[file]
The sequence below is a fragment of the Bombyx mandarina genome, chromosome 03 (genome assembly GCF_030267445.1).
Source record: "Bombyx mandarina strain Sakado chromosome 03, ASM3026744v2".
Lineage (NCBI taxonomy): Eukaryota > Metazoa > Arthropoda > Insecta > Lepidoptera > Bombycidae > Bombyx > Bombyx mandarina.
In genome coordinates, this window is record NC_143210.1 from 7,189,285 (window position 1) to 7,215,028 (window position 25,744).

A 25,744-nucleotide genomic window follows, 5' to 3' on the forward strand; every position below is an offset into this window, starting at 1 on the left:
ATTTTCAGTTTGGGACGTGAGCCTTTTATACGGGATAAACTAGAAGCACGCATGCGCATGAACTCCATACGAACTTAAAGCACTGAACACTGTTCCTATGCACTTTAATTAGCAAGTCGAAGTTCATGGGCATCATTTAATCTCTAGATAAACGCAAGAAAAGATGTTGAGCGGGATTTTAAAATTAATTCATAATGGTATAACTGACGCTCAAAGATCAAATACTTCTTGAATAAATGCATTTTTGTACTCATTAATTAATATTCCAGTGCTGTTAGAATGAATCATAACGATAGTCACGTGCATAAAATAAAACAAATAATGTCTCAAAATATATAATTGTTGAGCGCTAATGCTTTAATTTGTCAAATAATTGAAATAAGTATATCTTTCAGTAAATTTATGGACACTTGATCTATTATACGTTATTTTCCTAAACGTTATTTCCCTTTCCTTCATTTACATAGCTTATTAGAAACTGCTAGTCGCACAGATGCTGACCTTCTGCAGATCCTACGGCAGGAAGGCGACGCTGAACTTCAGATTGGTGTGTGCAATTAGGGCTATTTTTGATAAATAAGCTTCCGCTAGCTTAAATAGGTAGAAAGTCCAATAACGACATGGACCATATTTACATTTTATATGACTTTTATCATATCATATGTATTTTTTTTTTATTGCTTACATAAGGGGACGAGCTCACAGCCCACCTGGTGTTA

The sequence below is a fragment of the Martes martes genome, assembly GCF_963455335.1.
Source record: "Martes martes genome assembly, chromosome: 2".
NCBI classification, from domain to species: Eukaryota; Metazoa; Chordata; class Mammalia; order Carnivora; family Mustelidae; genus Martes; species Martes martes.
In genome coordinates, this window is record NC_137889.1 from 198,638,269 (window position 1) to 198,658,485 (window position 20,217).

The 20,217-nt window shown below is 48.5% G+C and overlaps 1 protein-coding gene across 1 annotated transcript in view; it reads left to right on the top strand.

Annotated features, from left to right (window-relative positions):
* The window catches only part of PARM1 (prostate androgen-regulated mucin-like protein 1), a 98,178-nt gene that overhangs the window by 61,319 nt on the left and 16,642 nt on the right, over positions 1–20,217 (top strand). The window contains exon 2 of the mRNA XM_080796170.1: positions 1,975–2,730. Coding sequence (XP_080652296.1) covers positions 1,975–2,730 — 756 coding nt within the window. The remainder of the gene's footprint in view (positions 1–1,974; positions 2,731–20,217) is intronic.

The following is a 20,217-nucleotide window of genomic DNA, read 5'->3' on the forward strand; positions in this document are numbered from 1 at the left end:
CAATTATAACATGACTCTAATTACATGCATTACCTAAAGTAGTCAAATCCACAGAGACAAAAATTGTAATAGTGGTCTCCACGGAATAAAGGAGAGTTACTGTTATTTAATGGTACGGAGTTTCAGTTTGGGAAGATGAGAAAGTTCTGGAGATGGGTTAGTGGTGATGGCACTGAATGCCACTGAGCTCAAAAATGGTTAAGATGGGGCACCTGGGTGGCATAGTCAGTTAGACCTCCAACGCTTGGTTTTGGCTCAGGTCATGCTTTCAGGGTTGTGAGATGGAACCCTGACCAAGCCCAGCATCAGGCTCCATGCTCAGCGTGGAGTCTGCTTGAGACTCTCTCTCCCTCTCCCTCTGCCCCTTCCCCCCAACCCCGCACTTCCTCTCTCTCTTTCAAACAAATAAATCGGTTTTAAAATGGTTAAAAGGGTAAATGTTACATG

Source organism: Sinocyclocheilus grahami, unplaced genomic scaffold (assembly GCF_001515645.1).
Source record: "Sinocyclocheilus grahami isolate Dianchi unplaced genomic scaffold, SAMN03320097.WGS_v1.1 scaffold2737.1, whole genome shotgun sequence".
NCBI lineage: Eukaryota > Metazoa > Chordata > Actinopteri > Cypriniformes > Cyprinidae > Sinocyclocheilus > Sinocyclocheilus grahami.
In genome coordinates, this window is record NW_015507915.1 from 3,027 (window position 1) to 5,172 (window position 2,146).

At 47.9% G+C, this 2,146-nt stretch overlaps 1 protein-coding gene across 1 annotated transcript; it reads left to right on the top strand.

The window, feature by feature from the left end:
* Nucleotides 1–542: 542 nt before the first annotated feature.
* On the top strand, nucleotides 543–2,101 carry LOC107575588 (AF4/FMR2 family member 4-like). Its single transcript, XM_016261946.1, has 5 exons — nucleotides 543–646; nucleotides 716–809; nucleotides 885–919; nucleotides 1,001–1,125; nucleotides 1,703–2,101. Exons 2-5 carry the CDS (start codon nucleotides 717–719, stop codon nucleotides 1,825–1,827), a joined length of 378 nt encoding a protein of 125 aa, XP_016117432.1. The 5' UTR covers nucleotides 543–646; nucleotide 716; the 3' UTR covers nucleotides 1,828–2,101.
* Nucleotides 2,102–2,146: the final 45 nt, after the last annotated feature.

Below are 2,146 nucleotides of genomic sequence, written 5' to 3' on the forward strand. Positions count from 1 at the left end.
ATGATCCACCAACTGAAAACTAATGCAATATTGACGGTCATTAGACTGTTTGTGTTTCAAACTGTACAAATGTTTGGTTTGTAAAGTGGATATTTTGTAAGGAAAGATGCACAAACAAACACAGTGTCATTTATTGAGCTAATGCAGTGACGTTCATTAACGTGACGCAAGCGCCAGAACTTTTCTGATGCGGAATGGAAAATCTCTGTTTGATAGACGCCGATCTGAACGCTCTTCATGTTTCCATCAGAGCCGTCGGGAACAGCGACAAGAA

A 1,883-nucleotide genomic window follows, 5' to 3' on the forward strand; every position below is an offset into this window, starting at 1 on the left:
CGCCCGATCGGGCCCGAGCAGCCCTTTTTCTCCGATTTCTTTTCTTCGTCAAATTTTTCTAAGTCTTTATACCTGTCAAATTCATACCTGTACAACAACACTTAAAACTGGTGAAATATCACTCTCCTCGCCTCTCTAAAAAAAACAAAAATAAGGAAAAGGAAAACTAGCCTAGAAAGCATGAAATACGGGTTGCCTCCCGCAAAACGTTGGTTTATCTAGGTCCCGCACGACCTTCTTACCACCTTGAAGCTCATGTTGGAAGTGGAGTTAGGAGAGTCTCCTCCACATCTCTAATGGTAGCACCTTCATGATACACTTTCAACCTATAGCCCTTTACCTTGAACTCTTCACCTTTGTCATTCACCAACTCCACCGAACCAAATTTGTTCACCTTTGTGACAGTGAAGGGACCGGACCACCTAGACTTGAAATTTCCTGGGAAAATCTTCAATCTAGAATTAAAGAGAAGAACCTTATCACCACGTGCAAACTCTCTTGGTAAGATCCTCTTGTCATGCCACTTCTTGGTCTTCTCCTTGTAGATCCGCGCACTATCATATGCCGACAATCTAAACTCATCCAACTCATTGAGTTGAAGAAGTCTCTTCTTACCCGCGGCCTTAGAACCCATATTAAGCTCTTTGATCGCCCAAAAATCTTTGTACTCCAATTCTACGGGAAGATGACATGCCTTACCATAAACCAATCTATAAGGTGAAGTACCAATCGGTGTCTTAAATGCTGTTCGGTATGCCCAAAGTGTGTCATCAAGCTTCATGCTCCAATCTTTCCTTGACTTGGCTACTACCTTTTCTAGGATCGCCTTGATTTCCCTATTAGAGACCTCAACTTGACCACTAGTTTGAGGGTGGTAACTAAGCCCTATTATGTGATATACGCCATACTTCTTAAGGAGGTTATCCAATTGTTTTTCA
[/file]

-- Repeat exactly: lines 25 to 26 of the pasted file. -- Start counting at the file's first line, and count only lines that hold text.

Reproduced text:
Below are 2,146 nucleotides of genomic sequence, written 5' to 3' on the forward strand. Positions count from 1 at the left end.
ATGATCCACCAACTGAAAACTAATGCAATATTGACGGTCATTAGACTGTTTGTGTTTCAAACTGTACAAATGTTTGGTTTGTAAAGTGGATATTTTGTAAGGAAAGATGCACAAACAAACACAGTGTCATTTATTGAGCTAATGCAGTGACGTTCATTAACGTGACGCAAGCGCCAGAACTTTTCTGATGCGGAATGGAAAATCTCTGTTTGATAGACGCCGATCTGAACGCTCTTCATGTTTCCATCAGAGCCGTCGGGAACAGCGACAAGAA